In my experience, anything that is focused is good. The worst kinds of forum discussions are more social/informal as there are better services to handle that type of content.
It’s likely if you have a forum you also have a good following on Twitter, or on Slack so try and make sure the forum content remains valuable by encouraging ‘chat’ off-platform (or in a chat area within the forum, like the Discourse chatbox)
Related to these, I think there are cases where the main participant in a discussion is working through a problem that they expect will take them some time to work through.
Doing so out in the open and asking for input/feedback/help along the way can help keep the context of their journey in one place and make it easier for others to have that context available when they jump in to provide help.
There may be examples of this kind of thing in support forums or in learning based communities.
I think another type of discussion that can be valuable to have in a forum are “inclusive decision making” topics.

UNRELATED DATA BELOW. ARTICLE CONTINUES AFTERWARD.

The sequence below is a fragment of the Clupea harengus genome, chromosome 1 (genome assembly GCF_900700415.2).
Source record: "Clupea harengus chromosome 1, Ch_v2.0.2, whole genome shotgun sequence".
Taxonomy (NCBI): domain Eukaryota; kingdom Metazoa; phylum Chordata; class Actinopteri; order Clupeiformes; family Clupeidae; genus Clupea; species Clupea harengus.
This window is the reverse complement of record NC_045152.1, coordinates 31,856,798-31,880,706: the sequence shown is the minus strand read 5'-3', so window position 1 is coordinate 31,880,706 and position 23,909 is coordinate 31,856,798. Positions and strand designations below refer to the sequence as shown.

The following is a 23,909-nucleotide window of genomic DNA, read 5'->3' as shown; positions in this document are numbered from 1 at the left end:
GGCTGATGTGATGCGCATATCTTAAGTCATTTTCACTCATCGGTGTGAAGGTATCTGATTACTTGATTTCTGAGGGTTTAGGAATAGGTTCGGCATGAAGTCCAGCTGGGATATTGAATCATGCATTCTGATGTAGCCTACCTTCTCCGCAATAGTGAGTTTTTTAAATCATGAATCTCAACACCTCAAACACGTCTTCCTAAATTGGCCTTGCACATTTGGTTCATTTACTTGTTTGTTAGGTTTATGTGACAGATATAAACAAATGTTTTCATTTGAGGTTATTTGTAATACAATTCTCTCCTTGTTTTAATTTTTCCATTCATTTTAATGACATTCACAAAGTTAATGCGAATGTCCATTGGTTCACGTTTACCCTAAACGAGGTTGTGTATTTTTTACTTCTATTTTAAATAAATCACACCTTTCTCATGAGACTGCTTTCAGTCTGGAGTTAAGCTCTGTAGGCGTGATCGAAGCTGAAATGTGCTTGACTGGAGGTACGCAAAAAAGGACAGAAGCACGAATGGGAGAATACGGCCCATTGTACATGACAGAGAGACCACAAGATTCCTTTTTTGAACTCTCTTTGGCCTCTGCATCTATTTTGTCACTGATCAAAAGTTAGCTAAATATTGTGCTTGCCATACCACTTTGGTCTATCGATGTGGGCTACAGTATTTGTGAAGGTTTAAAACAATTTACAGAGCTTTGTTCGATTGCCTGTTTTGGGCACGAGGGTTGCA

For example, when you are planning to make a change in a community or in a project a community has interest in, sharing intentions or proposals with or without alternatives and inviting input of feedback for a period of time, then making a decision which can be recorded with in context.
There may be examples of this kind of thing in “meta” categories about how a community governs itself, community projects, and forums that create space for product feedback, for example.
One kind of discussion that’s ideal for a forum, I think, is pre- or post-meeting discussions. If the community has synchronous meetings, I think that using forums as places for pre-meeting or post-meeting discussion is a good way to get people into the mode/habit of using the forum.
The long-term value piece feels key for many ideal forum discussions. Forum discussions provide an opportunity to summarize best tips/resources that allow for more democratization through comments and upvotes than most traditional resource libraries, as well as more nuance and specificity.